FEATURE RS Components

What do you want to be when you grow up?

How many times do you remember being asked that question at school. Each time, you probably gave a diff erent answer: aged fi ve, 10, 15 and probably again at 20! Maybe it used to be astronaut, or cowboy. Maybe it used to be

doctor and then fi reman. For me it was always a veterinarian. Did you ever think that you would be doing the role you are in

today? Have you ever stopped and tracked your working life back to school, see where on the map the decisions were made that led you to where you are today? Do you remember who infl uenced you, guided you or made you think about the future? Now, more than ever, questions like these will help us rebuild the

future of our community as we persevere through a pandemic, the like of which never experienced in any of our current living generations. I put it to you that this question we have become so

ingrained in asking (in its current format) hinders the possibility of aspiration.

What do you want to be when you grow up? Why? Read it out loud… hear it yet? We are asking a question that limits an answer! By asking a young person (or an adult for that matter) what they

want to be is asking them to choose from a list of jobs/careers they know exist today in their current format. How is it fuelling the engine of our economy by asking such as closed question? Asking that our young people choose from careers they have


Laura Giddings STEM Education RS Components

no knowledge of and/or minimal exposure to. We should be asking, What would you like to do?

Let’s break it down What would (open ended request to think laterally) you like (I’m asking about something you have an interest or passion in now) to do? (It doesn’t have to be from a list of existing roles in formats you know) Numerous times I have put this theory into action with young people. When I ask them what they want to be and why – they cannot explain their choice, the answer is generic and almost automatic. When I ask them, what would like to do many will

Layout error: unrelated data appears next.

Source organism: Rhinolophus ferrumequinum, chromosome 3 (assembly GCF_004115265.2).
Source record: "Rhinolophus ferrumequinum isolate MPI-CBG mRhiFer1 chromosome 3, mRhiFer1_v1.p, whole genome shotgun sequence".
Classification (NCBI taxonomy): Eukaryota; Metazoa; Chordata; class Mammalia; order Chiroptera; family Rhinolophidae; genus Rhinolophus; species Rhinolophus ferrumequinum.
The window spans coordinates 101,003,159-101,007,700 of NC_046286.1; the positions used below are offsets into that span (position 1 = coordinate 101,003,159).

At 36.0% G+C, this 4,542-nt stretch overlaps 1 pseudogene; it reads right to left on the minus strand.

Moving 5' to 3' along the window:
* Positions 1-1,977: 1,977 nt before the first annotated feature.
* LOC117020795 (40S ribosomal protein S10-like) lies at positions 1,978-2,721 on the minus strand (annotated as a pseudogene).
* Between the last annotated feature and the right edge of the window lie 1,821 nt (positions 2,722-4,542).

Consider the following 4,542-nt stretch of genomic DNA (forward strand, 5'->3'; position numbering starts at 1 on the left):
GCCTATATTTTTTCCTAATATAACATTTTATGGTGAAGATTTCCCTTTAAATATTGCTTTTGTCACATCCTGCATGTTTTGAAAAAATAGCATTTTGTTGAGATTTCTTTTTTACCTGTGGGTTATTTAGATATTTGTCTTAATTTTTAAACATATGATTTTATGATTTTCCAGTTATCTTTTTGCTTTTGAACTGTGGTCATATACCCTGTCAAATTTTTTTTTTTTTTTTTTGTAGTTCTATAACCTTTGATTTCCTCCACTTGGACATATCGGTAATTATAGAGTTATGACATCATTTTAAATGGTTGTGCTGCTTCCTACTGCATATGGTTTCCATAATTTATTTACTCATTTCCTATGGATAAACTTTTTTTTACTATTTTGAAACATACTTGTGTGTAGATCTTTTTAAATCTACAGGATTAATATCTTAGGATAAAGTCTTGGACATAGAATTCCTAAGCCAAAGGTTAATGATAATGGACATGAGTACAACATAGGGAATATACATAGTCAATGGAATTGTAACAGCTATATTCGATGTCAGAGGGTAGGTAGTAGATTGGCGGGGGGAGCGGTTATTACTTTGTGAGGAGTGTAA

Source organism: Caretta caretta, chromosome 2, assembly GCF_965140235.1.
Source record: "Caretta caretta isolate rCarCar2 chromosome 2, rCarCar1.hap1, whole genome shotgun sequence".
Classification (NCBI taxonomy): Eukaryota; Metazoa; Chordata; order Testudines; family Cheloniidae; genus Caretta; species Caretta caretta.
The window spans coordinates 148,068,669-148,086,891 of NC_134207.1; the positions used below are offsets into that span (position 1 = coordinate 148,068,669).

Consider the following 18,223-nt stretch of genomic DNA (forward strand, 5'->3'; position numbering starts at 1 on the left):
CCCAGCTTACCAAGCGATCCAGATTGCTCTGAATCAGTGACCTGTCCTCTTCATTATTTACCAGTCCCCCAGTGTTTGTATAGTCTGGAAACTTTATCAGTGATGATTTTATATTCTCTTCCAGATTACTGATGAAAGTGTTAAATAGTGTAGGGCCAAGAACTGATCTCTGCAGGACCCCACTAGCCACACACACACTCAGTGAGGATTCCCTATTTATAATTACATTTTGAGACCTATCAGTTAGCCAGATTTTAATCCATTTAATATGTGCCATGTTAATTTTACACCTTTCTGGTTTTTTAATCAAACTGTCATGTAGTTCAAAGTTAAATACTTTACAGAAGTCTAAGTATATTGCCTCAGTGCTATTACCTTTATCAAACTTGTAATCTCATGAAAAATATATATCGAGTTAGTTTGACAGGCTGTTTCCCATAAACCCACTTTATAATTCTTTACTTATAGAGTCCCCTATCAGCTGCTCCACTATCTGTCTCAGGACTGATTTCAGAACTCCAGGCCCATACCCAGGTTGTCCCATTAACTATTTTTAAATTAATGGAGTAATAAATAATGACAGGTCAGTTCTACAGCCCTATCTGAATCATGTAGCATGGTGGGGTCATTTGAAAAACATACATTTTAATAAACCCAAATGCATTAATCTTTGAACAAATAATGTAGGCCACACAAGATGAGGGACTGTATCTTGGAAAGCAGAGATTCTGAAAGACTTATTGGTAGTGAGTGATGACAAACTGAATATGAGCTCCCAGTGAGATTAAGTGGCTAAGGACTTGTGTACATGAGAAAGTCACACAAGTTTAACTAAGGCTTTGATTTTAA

pause, think and answer. Not only can many young people explain their answer articulately, but they also can give a great explanation as to why (which generally leaves parents and teachers speechless) As the STEM Education Manager at RS

Components, my job is to help inspire the next generation to consider a science, technology, engineering or mathematics (STEM) based careers. By inspiring young people and their infl uencers today to think about their potential in the future. This is not only extremely important but very rewarding. Since 1937, RS has grown to support every kind

of engineer around the world, who work in various sectors and industries. Today RS is recognised around the world in 32 countries and is listed as a FTSE250 business (Electrocomponents Plc)

More inspiration please In 2016, the Royal Academy of Engineering identifi ed, from a detailed mapping of the STEM Education landscape in the UK, that

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